Sent from my iPhone
I'm going to be honest here, I'm a crier - evident during my "scratchy-eye" moments during romantic movies like Fools Rush In, inspirational ones like Glory and Rudy, during graduations, weddings, births, and seeing old friends. Most of my life, I'd assumed this automatically meant that I was one of God's truly compassionate people. I mean look at me...my eyes are bloodshot! I really care about those around me - deeply - and I advertise it with appropriate sniffles and boo-hoo's.
BUT...speaking with a dear friend today I realized that this brine emanating from my ducts has very little to do with whether or not compassion truly lives in me, and even less with using that gift to help my friends and family. Touchy-feely does not automatically enroll one into the "I care" club. In fact, it could be argued that those of us with our heart, at least partially, on our sleeves are actually less compassionate than we should be. Why? Because the emotions end-up pouring out like an untamed river in the rainy season and, unfortunately, releasing most of the energy that went with them.
I need to learn from my friends who are more analytical, more apt to slow-down, listen, assess, encourage and, hopefully, give good advice. They share real tools to deal with problems, situations - and honestly, we all need that - just as much as we need a friend to sit next to us and cry.
Obviously, suffering with those whom we love is not wrong or wasteful - today was just a good reminder that God endowed different gifts to each of us - to help those He's placed around us.
As many of you know, I've been working as a 3D visualization artist for many years. One of the first things I learned when building objects and creating textures is that perfection equals fakery. Now translate this into looking more deeply into our relationships: personal, business and otherwise. If you know someone who's never made a mistake, never failed, never REALLY screwed up; it's likely that person is a fake, a liar.
Give me blemishes and imperfections, failures and second-place finishes! Without them we remain shallow, weak, without personality and lacking in compassion and empathy. I want to base my deep friendships not on perfect people, but on broken, injured people with hearts that speak to me and with minds that, though sharp, exude kindness. Honestly, I fight with showing my weaknesses every minute I'm awake - not wanting to open myself to disappointment and heartbreak - but what is life then? After all, a year of sunny days is a draught.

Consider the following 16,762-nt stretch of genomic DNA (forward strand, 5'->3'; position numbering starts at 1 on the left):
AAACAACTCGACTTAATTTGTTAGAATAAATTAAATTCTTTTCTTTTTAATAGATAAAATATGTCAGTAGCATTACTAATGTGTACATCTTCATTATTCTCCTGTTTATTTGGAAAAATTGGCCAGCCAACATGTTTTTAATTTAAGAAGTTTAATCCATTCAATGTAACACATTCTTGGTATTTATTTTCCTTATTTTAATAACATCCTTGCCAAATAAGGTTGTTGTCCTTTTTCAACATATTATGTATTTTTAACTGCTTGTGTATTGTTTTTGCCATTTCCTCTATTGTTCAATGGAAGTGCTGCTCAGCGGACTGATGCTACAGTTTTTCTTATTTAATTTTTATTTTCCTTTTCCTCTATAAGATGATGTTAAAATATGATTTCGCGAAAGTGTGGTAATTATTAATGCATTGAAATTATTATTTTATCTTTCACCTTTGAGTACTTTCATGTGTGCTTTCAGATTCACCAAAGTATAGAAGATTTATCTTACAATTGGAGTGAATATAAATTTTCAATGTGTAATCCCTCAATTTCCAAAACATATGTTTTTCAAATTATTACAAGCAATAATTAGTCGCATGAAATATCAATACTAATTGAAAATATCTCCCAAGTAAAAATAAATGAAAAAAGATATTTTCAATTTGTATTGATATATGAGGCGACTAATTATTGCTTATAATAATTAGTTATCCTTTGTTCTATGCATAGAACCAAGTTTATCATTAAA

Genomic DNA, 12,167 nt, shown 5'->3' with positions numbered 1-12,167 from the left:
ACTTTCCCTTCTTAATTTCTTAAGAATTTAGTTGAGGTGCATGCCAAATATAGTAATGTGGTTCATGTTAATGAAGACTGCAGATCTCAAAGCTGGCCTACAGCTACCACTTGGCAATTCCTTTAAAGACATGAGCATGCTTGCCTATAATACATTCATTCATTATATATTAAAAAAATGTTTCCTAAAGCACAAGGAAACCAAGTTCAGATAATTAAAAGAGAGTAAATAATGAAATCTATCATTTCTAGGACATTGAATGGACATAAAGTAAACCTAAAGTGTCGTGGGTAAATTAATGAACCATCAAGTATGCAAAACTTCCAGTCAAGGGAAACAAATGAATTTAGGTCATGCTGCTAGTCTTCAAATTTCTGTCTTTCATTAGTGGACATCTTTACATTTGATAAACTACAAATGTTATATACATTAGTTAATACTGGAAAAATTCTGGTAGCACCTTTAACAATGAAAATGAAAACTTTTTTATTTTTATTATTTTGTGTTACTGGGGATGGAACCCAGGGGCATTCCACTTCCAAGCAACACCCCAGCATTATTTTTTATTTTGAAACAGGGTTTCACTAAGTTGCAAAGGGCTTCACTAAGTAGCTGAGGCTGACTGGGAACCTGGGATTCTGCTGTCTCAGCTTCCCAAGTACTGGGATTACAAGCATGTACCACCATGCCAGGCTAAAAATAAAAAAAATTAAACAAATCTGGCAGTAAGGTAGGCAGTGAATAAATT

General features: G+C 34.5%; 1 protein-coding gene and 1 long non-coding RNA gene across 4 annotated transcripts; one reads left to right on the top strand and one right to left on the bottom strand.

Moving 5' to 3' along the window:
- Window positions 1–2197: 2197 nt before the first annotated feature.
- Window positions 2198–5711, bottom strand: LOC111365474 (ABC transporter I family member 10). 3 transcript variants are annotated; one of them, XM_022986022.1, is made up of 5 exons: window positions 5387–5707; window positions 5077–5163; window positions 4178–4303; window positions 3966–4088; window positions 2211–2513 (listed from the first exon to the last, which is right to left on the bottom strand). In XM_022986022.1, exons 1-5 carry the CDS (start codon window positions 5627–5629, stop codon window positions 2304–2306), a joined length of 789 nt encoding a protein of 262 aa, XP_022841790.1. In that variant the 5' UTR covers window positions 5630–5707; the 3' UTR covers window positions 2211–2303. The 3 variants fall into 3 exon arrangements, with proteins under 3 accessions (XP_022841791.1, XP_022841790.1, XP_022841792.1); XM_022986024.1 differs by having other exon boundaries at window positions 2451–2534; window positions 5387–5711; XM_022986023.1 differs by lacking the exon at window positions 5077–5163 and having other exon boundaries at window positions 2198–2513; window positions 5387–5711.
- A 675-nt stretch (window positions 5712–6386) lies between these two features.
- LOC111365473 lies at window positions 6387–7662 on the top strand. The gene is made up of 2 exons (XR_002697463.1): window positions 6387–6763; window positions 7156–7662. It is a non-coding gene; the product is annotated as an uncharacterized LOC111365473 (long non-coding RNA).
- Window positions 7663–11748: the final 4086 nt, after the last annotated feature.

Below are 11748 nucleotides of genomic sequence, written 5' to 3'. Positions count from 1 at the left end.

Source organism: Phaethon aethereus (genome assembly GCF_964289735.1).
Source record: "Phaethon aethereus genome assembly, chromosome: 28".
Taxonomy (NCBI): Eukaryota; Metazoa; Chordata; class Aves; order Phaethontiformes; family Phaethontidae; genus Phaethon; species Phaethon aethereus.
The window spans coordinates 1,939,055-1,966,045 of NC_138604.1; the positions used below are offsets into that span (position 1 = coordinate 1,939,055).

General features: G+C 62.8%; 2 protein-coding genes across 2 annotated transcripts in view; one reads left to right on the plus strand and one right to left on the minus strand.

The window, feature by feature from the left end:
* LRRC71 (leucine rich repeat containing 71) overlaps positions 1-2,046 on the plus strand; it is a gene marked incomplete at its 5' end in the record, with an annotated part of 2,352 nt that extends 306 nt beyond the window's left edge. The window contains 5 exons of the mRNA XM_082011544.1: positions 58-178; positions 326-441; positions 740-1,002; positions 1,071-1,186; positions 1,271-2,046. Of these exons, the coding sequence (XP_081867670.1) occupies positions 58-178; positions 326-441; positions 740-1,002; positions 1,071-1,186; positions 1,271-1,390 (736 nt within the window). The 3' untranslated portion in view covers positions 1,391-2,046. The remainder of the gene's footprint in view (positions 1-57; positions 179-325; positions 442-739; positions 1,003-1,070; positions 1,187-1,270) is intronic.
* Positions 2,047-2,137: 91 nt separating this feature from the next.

I am a TEA Party patriot and I believe it's time that those in DC (no matter their party) are held accountable to obey and protect our Constitution and understand that, by definition, our Bill of Rights are there for individual and States rights and that the Law prohibits the federal government from acting outside it's bounds, as defined within it's pages. Some want Federal workers to have greater and more control over our lives, to keep stealing from the "rich" (as defined by whomever is currently in power) to supposedly give to the "poor" (you know the workers in DC making over $100,000/year). These people also want laws to allow the IRS to force every man, woman and child to buy a product from a private company whether or not they want or need the product.
Here's the deal: If you want the United States to become this type of country then grow a backbone and lawfully amend or dismiss our Constitution... You know the one that thousands have died and suffered to protect.
The next time you visit a hospital or medical clinic for a routine check or emergency, don't be surprised if the doctor shows up with an iPad in hand.
The Chicago Sun-Times is reporting that in several Windy City hospitals, the iPad is making inroads in a big way. The Loyola University Medical Center has given Apple's tablet to all of its orthopedic residents as a pilot program, while the University of Chicago Medical Center is expanding an existing pilot by providing iPads to all of their internal medicine residents.
What are the iPads used for? At the University of Chicago, plastic surgeon Dr. Julie Park shows breast-cancer patients what they may look like after reconstructive surgery. At the Metro South Medical Center, many of the emergency room doctors purchased their own iPads once they found out that they could access the hospital's medical record system from the devices. One Metro South doctor was quoted as saying that the iPads resolved one of the traditional problems with moving from paper to electronic records -- having to go to a desktop computer to order lab tests or update patient notes.
Since the iPad is used as a portal device to the record system at Metro South, no patient info is stored on the device. Both the medical record system and iPad are password-protected as well, keeping secure information safe from prying eyes.
If you're using an iPad in a hospital or other medical venue, let us know how it's working out by leaving a comment.